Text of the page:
Building a Stash of Quality Cookware

Building a Stash of Quality Cookware
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I got the greatest compliment from my sister-in-law the other day. Actually it wasn’t meant as a compliment but it sure puffed me up!

As she was doing my dishes she asked, “Did you just get a set of new cookware?” I was elated with her assumption!

“No,” I responded, “I’ve had most of those pieces since before I’ve been married (over five years) and the rest I’ve picked up at garage sales and thrift stores since then.” 

You know why they still look so nice? They are quality pots and pans! Nothing peels off. They don’t dent easily…if at all. Handles don’t fall off. I can’t scratch them. And I can freely use a stainless steel scratchy until my heart’s content.

Or until I scrub off my fingernails.

Building a Stash of Quality Cookware

Building a Stash of Quality CookwareI love being in the kitchen. The one thing that makes my time there so enjoyable is quality equipment and utensils. For me, stainless steel pots and pans are non-negotiable. Building a stash of quality cookware is quite easy and makes my kitchen time a breeze.

Even before I had my own place I began collecting pieces of quality cookware at garage sales and thrift stores. 

I knew the price of brand new cookware sets but couldn’t justify spending that much money! So I stuck with thrifting. 

And I had the time for the hunt. I wasn’t married with a bunch of kids to cook for so I had time to look for the perfect pieces.

Everything I found I packed away in storage for the day I had my own kitchen and own family to cook for.

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Why I Wanted a Stash of Quality Cookware

Growing up in a family of six there was always cooking and baking going on. The set of cookware that my mom had was the crème de la crème of its time. I don’t even want to know how much she spent on it. 

But all the handles had fallen off. Yep. Every. Last. One. 

Let me tell you, four kids learning to cook without handles on pans leads to many messes and steam burns!

The joke of it all was that if anything happened to this high quality set of cookware you could mail it in and the company would fix it or replace it. Then the company went out of business.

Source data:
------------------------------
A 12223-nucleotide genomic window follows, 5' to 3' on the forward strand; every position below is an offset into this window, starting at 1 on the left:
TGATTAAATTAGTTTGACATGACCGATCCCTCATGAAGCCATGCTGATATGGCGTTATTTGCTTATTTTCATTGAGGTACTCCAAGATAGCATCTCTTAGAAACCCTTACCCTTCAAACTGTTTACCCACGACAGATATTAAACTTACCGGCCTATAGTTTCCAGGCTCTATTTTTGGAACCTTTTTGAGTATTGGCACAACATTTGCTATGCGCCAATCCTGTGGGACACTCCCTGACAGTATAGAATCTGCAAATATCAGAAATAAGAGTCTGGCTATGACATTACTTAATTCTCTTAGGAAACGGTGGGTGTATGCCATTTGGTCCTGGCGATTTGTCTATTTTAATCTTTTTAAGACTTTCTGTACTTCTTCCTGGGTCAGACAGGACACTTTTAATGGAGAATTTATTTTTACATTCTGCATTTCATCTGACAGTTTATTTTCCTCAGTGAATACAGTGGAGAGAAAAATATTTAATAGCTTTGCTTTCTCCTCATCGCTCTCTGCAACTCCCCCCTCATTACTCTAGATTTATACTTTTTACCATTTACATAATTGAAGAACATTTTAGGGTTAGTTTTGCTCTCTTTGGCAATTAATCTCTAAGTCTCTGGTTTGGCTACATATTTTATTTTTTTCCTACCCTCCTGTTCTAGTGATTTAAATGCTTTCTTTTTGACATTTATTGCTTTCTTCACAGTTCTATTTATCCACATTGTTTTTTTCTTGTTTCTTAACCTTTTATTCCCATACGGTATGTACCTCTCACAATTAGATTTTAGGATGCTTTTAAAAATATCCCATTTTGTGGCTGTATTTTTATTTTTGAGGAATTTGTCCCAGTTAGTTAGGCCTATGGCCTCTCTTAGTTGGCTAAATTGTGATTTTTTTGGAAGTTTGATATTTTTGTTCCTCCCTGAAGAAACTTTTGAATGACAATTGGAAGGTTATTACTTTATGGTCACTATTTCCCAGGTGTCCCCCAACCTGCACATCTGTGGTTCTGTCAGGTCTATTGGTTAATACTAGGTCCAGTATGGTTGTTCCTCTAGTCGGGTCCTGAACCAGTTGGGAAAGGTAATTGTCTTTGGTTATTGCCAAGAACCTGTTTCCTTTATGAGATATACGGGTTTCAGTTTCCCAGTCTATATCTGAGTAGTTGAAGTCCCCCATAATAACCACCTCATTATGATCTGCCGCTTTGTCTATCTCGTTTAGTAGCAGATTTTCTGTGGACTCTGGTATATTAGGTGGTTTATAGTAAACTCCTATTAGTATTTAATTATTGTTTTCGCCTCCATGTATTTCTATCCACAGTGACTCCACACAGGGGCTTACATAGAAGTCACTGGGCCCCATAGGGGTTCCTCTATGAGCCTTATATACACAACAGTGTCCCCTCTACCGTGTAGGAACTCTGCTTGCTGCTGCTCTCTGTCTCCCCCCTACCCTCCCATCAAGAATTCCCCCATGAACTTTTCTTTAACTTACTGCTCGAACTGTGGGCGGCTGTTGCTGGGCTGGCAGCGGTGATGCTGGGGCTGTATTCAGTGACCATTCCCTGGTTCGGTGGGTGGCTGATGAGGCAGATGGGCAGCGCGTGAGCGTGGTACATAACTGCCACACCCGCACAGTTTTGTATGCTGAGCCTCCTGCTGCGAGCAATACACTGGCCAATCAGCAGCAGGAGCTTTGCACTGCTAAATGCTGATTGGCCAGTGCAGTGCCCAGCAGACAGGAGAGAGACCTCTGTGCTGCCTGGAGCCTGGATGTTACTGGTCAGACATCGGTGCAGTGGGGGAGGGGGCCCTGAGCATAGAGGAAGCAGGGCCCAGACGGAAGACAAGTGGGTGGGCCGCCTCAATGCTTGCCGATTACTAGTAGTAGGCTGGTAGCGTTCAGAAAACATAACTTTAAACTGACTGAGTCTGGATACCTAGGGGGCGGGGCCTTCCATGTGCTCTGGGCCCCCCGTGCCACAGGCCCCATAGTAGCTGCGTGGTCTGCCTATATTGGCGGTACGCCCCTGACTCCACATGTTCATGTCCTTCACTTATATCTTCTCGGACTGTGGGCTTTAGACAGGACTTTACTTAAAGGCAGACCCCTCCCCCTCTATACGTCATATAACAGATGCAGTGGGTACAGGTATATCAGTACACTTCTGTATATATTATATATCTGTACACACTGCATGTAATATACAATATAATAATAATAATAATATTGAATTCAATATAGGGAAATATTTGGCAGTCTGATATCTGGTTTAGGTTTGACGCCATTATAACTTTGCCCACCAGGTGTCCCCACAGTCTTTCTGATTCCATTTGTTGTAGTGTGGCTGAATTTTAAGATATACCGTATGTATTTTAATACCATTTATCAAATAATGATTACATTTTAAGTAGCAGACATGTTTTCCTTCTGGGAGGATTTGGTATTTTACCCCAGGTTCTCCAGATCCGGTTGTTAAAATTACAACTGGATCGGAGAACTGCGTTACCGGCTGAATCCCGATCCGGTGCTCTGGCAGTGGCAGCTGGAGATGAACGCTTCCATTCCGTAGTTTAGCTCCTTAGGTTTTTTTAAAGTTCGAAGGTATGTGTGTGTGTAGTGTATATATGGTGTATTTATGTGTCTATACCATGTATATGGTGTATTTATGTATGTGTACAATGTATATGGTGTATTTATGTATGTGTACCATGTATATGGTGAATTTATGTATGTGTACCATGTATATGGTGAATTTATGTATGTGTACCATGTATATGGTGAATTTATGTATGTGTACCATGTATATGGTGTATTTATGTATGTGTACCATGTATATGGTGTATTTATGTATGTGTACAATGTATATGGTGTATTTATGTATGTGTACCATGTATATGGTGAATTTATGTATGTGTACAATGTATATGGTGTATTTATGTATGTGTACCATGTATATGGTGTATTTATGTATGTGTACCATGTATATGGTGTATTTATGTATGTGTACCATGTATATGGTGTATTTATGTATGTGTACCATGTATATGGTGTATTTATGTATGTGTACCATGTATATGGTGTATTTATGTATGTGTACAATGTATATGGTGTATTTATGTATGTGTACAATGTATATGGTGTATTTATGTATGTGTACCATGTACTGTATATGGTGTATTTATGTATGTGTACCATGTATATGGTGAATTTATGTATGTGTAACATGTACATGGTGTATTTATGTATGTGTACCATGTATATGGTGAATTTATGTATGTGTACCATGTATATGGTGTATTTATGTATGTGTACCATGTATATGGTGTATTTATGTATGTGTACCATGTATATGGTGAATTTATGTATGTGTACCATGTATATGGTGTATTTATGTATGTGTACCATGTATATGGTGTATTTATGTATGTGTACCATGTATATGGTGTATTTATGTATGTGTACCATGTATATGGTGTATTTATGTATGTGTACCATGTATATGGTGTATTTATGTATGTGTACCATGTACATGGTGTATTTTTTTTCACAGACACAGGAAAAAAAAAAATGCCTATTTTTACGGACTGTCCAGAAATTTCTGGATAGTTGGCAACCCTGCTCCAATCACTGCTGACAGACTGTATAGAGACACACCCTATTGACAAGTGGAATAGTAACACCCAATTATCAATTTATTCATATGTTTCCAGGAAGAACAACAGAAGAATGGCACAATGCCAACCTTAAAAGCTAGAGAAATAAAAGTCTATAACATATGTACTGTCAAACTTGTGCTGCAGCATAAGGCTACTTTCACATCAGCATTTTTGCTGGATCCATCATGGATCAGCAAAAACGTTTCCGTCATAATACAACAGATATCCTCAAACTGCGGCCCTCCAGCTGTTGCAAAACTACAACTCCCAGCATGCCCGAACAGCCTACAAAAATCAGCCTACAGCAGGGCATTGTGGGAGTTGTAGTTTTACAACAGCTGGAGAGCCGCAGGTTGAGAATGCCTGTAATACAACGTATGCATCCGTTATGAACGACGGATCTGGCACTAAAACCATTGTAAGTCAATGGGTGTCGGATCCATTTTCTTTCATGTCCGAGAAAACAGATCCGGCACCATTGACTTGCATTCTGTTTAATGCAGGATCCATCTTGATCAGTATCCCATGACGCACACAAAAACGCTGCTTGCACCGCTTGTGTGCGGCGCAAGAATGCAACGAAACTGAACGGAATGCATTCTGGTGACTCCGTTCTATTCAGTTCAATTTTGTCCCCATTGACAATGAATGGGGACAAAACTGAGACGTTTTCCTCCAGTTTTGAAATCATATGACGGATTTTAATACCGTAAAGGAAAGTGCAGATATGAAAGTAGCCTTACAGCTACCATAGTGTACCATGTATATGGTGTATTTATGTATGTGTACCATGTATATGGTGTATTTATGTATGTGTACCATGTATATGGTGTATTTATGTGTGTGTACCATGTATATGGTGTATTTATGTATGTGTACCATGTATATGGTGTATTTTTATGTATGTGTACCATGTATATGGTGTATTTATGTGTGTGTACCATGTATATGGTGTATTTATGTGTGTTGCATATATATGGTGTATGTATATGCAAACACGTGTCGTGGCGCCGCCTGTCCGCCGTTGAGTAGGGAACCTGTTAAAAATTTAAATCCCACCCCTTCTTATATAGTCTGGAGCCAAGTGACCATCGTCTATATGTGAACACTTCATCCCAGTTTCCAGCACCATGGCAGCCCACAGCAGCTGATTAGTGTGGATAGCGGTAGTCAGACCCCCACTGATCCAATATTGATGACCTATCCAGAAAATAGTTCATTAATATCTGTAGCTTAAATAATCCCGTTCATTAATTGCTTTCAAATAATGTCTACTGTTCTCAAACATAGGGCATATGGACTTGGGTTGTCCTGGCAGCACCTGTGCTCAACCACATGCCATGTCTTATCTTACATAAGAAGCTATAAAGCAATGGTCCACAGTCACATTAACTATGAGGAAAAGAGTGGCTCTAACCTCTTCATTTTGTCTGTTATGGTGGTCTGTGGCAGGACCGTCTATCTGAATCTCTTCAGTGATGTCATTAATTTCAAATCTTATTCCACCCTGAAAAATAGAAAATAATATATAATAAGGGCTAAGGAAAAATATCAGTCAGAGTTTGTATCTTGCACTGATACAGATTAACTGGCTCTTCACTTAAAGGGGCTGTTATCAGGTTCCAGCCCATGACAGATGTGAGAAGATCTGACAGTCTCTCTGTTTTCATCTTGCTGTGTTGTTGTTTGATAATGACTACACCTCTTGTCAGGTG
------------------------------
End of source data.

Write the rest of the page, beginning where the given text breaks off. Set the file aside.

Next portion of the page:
So that’s how we got stuck with a bunch of handle-less pots and pans.

Be Wary of “Non-Stick”

As appealing as “non-stick” sounds in cookware, really it is a joke. It may be non-stick for the first year or so, but any little scratches or abrasions in the coating will wreck the “non-stick” feature. 

You have to be super paranoid about what utensil you use. Only plastic or wooden utensils can be used in the pan. 

Also, the coatings used to make cookware non-stick is very questionable. The fumes released when heating have been linked to serious health concerns. 

My Vow to Have Quality Cookware

And so began my hunt for quality cookware. My list was specific in my mind and IBuilding a Stash of Quality Cookware wasn’t willing to compromise on it. 

I picked up two Martha Stewart frying pans at a garage sale for 50 cents a piece. They went into storage for a couple years. 

Then I won a 10-piece set of Farberware cookware at a work Christmas party. 

At a garage sale I got two Calphalon pans for $7 total.

In the returned/damaged section at a department store I got a big stock pot for under $10. It came with a steamer basket and blanching insert!

Here is my list of must-haves in my cookware.

Stainless Steel

I am a brutal cook. I make lots of messes and burn lots of things and cook on too high of heat. Being able to scrub my pots and pans with a stainless steel scratchy is a must. 

No coatings, no enamel and no soft metals like aluminum. These things all cannot handle the scrubbing of a stainless steel scratchy. 

Plus, the leaching of coatings and aluminum are questionable anyways. 

There is some glass cookware out there but I don’t have any experience using it. 

Stainless steel also allows for any kind of stirring utensil. I’m paranoid of scratching pan coatings at other people’s houses. With stainless I have the freedom of stirring with a metal spoon, stabbing with a fork or using a metal whisk with no risk of ruining the pan. 

Riveted Handle(s) and Lid

No more handles falling off if they are riveted on! Make sure you see something like this center fry pan on the inside of your cookware: 

If it is completely smooth, the handle can fall off much more easily!

Has a Lid

My first Martha Stewart fry pans that I picked up didn’t come with lids. By the time I got them out of storage to use, I had collected enough other pans with lids that fit these fry pans. 

A lot of my lids cross over. Some fit my cast iron skillets even!

Glass Lid

I used to not care about a glass lid. But now that most of my cookware has glass lids, I love them. Being able to see inside without lifting the lid is great. And the glass is super durable. I’ve dropped those lids countless times and none have broken.

Now my toddler plays with them all the time and still none have broken!

Thick Bottom

Just because cookware is stainless steel doesn’t mean it has a great bottom. I make sure that the bottom is extra thick to allow for more even cooking and less burning. 

Bonus: Insulated Handle

A couple of my pans have insulated handles. This isn’t a must-have for me, but I sure do love the feature! 


Building a stash of quality cookware doesn’t have to break your bank. Just keep an eye out at garage sales and thrift stores and pick up pieces as you find them. 

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